Speaker Pelosi has her own idiosyncratic dictionary, one in which federal agencies can pay for abortion on demand without spending “public funds” or “taxpayer funds” for abortion. In ordinary English, however, this is deceptive claptrap. Every version of the health-care bill has contained multiple pro-abortion mandates and federal subsidies for abortion — except for the version that was fixed by adoption of the Stupak-Pitts amendment, over Speaker Pelosi’s objections.
President Obama and Senator Reid succeeded in keeping that fix out of the Senate bill — indeed, the Senate produced a final bill that is the most pro-abortion single piece of legislation to reach the floor of either house of Congress since Roe v. Wade. It would result in direct federal funding of abortion through Community Health Centers, tax subsidies for private plans that cover abortion (including some federally administered plans), and pro-abortion federal administrative mandates, among other problems. The Ben Nelson language in the Senate bill is unacceptable, but most of the problems are entirely outside the scope of the Nelson language.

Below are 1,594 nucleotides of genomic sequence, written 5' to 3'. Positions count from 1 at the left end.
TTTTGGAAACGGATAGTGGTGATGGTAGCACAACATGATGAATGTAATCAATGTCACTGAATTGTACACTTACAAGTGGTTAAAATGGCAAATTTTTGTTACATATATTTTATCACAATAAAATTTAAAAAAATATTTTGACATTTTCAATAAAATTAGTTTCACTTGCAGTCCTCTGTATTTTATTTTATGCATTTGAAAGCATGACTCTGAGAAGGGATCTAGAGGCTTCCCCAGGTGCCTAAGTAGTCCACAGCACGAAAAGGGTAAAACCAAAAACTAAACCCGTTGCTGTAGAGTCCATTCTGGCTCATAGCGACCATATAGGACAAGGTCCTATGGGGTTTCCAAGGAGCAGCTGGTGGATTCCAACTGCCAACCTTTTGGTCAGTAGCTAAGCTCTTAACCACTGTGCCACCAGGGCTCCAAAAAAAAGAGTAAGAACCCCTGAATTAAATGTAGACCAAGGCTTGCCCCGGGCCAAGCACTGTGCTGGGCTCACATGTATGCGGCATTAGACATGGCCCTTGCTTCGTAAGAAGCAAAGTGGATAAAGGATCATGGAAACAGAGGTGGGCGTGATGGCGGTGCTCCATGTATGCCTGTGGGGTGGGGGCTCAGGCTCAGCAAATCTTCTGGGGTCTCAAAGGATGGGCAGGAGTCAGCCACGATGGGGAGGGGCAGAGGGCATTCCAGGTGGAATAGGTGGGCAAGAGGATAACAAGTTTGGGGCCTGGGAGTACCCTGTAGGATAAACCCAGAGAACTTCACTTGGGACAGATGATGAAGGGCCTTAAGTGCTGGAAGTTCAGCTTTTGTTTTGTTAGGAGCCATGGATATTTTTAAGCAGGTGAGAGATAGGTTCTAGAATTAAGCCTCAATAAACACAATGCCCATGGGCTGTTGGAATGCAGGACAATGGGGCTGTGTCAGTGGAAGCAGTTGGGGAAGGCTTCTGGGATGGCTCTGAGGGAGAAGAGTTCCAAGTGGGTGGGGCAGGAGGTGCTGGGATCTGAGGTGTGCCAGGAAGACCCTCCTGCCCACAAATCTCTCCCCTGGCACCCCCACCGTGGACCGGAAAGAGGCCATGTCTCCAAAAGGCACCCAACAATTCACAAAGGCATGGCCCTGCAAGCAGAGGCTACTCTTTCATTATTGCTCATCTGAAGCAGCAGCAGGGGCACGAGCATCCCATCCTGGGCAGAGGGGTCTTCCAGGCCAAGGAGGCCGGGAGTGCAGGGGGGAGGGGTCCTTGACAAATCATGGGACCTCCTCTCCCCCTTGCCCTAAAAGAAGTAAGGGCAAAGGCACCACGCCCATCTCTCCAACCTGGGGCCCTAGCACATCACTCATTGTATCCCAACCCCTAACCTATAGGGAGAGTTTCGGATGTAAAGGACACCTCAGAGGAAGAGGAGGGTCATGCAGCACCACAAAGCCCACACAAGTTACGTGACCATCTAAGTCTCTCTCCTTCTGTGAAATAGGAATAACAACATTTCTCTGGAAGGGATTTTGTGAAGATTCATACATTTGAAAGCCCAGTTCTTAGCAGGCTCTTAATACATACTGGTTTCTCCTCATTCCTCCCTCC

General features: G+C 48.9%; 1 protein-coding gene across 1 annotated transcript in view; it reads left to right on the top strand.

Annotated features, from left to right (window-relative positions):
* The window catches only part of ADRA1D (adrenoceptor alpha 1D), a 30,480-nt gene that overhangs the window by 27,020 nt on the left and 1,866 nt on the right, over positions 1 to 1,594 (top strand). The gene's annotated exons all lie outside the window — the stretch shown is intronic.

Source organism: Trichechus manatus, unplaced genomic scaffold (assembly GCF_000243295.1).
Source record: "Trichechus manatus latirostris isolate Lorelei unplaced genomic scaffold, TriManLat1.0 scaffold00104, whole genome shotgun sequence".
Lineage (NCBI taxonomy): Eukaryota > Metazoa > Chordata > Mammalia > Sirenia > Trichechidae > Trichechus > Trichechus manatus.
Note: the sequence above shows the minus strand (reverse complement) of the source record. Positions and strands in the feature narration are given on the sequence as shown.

If journalists want to really understand the degree to which abortion policy issues bear on the prospects for this legislation in the House, they need to abandon their misconception that the two bills differ on abortion only on one narrow issue that they can summarize in one sentence.
– Douglas Johnson is legislative director of the National Right to Life Committee.